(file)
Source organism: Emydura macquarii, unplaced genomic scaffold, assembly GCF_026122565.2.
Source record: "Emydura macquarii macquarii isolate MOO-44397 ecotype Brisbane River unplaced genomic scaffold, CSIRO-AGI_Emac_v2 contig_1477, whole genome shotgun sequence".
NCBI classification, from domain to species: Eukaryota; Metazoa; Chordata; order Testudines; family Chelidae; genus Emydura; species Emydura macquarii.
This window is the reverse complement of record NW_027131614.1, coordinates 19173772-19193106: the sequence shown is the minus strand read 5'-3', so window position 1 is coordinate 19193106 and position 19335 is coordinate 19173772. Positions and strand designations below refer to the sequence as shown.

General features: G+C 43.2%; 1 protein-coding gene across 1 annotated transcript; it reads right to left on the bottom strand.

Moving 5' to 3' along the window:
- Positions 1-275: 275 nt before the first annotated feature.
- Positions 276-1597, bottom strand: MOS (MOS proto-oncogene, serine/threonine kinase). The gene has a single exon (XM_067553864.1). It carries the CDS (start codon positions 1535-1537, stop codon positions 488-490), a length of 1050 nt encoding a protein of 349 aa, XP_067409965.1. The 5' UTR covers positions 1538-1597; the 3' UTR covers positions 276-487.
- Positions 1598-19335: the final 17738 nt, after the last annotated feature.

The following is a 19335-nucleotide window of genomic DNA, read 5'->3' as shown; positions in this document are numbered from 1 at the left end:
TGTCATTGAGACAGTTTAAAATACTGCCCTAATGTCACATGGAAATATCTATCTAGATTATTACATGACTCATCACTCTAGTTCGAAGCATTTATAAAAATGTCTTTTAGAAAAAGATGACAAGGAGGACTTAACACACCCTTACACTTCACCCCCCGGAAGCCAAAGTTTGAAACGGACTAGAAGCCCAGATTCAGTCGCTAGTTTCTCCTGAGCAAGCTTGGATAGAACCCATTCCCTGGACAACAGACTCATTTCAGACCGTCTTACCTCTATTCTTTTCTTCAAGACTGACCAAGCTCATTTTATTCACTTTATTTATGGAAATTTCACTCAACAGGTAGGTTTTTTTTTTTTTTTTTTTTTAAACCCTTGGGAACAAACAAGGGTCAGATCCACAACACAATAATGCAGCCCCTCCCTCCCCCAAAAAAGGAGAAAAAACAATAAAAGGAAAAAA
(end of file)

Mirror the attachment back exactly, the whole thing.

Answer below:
Source organism: Emydura macquarii, unplaced genomic scaffold, assembly GCF_026122565.2.
Source record: "Emydura macquarii macquarii isolate MOO-44397 ecotype Brisbane River unplaced genomic scaffold, CSIRO-AGI_Emac_v2 contig_1477, whole genome shotgun sequence".
NCBI classification, from domain to species: Eukaryota; Metazoa; Chordata; order Testudines; family Chelidae; genus Emydura; species Emydura macquarii.
This window is the reverse complement of record NW_027131614.1, coordinates 19173772-19193106: the sequence shown is the minus strand read 5'-3', so window position 1 is coordinate 19193106 and position 19335 is coordinate 19173772. Positions and strand designations below refer to the sequence as shown.

General features: G+C 43.2%; 1 protein-coding gene across 1 annotated transcript; it reads right to left on the bottom strand.

Moving 5' to 3' along the window:
- Positions 1-275: 275 nt before the first annotated feature.
- Positions 276-1597, bottom strand: MOS (MOS proto-oncogene, serine/threonine kinase). The gene has a single exon (XM_067553864.1). It carries the CDS (start codon positions 1535-1537, stop codon positions 488-490), a length of 1050 nt encoding a protein of 349 aa, XP_067409965.1. The 5' UTR covers positions 1538-1597; the 3' UTR covers positions 276-487.
- Positions 1598-19335: the final 17738 nt, after the last annotated feature.

The following is a 19335-nucleotide window of genomic DNA, read 5'->3' as shown; positions in this document are numbered from 1 at the left end:
TGTCATTGAGACAGTTTAAAATACTGCCCTAATGTCACATGGAAATATCTATCTAGATTATTACATGACTCATCACTCTAGTTCGAAGCATTTATAAAAATGTCTTTTAGAAAAAGATGACAAGGAGGACTTAACACACCCTTACACTTCACCCCCCGGAAGCCAAAGTTTGAAACGGACTAGAAGCCCAGATTCAGTCGCTAGTTTCTCCTGAGCAAGCTTGGATAGAACCCATTCCCTGGACAACAGACTCATTTCAGACCGTCTTACCTCTATTCTTTTCTTCAAGACTGACCAAGCTCATTTTATTCACTTTATTTATGGAAATTTCACTCAACAGGTAGGTTTTTTTTTTTTTTTTTTTTTAAACCCTTGGGAACAAACAAGGGTCAGATCCACAACACAATAATGCAGCCCCTCCCTCCCCCAAAAAAGGAGAAAAAACAATAAAAGGAAAAAA